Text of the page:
Dog Trained by Inmates Now Sniffs Out Arson Fires
Photo: Utah Department of Public Safety / St. George News
A Labrador Retriever in Utah was trained by prison inmates, and now serves as an ATF agent detecting arson fires.

A 4-year old black lab named Oscar has found a very purposeful life by using his trained nose to help authorities solve arson crimes.

Before becoming a crime fighting K-9 agent, Oscar underwent training with Ohio’s “Puppies Behind Bars” (PBB) program. PBB assigns trained prison inmates a puppy to raise and train for 1-2 years. The dogs are taught to be service dogs for war veterans and to detect explosives.

From there, Oscar was evaluated by the Utah Bureau of Alcohol, Tobacco, Firearms and Explosives (ATF) to see if he would be a good fit for their unit.

Having determined he seemed right for the job, the ATF then put Oscar through 12 weeks of rigorous training at the ATF National Canine Center in Front Royal, Virginia. Here, he was taught to detect accelerants.

The organization clearly believed in Oscar’s abilities, as they invested approximately $50,000 in his training and care. Oscar is one of only 53 accelerant detection dogs in the entire country.

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On The Job

When a fire occurs, authorities must investigate the scene to determine whether it was an accident or arson (the crime of intentionally setting a structure on fire).

Oscar is sent into the scene to sniff around and try to detect various accelerants. He can recognize several products, which are divided into six categories of accelerant. If Oscar detects the odor of a certain chemical, he points his nose at it and sits to alert his handler of his discovery.

Oscar’s handler, Utah Deputy Fire Marshal Troy Mills, says Oscar’s skills are incredible.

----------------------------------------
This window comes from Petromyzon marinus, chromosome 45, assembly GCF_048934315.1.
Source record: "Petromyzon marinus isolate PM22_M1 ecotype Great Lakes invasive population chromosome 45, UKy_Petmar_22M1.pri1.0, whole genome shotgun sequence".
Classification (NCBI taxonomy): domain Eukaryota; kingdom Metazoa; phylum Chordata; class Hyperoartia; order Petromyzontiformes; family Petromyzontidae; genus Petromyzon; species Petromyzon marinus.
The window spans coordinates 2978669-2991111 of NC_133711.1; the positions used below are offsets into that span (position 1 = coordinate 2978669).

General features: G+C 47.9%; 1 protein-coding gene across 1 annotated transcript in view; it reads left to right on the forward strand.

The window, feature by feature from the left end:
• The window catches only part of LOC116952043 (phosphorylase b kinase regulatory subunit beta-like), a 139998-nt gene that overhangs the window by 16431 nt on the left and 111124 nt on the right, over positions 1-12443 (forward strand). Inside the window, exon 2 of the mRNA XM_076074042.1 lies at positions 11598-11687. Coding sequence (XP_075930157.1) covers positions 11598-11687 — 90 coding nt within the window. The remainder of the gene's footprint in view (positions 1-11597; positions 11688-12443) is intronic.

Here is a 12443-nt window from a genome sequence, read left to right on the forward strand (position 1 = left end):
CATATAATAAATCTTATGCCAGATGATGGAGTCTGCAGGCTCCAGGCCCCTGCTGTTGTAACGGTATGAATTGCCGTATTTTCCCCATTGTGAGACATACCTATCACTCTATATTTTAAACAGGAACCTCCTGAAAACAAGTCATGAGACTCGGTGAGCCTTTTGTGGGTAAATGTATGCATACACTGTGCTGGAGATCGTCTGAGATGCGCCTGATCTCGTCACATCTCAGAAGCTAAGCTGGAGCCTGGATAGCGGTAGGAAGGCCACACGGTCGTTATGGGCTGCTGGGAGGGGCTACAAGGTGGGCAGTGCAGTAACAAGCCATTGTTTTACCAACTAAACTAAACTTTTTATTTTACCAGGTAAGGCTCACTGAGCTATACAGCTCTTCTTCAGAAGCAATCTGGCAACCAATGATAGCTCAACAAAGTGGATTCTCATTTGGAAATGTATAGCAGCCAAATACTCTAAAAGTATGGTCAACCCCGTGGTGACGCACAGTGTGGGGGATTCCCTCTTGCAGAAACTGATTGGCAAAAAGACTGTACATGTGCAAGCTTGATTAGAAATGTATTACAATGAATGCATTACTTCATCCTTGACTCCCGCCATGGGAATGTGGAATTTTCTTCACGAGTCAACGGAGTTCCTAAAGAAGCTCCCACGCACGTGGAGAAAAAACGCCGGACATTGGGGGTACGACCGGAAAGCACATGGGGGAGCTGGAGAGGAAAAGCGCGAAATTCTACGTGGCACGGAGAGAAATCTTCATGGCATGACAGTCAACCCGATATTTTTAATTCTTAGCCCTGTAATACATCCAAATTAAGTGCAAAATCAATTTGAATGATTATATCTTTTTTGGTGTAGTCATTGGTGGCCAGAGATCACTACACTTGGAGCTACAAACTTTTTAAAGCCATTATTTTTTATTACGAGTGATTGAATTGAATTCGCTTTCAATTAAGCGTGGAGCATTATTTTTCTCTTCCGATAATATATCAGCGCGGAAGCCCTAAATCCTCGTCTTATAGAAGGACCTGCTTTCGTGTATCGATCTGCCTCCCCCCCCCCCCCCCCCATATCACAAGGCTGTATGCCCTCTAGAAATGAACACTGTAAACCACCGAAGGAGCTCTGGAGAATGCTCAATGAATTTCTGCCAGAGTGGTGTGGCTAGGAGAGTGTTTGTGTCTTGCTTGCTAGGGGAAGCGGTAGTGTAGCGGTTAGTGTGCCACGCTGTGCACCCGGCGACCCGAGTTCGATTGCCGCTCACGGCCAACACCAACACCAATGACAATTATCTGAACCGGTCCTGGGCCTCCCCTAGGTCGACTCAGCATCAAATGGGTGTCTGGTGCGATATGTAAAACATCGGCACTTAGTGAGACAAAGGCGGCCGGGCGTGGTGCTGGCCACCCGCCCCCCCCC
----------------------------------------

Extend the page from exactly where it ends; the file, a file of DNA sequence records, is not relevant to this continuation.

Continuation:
Some chemicals that Oscar detects are gasoline, diesel fuel, kerosene, and charcoal fluid. Mills speaks to Oscar’s abilities, saying that he can put a drop of kerosene on a golf tee, hide it in his yard, and Oscar will find it.

Dog Trained by Inmates Now Sniffs Out Arson Fires
Oscar and handler Mills. Photo: Utah DPS, St. George News

Dogs can smell 100,000 times better than humans can. While humans use their brain mostly for visual detection, dogs use their olfactory skills much more. Humans have around 5 million smell receptors; dogs can have up to 300 million. They can even smell week-old human fingerprints, and detect thing 40 feet underground with their noses!

Oscar’s Impact

Together, Oscar and Mills investigate approximately 30-40 fires in Utah per year. Due to the rarity of dogs like Oscar, they are sent all over the state of Utah to research fires.

Without Oscar’s valuable nose, investigators would have to send samples to labs and wait several months for the results.

From giving prison inmates a sense of purpose to solving arson crimes, this incredible pup’s journey through life has been nothing but positive and meaningful. More and more, we are finding ways to incorporate man’s best friend into roles of invaluable service to humanity. Add Oscar’s skills to the list of reasons we have to be grateful for our talented, loyal, and hard-working canine friends.

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SOURCESt. George Utah News
Cody has worked and volunteered with rescue animals her entire life. She worked as a veterinary assistant and technician in shelters, rescues, boarding facilities, doggy daycares and animal hospitals in New York and Chicago throughout her teens and twenties, and now resides as a pet foster mom in Upstate New York.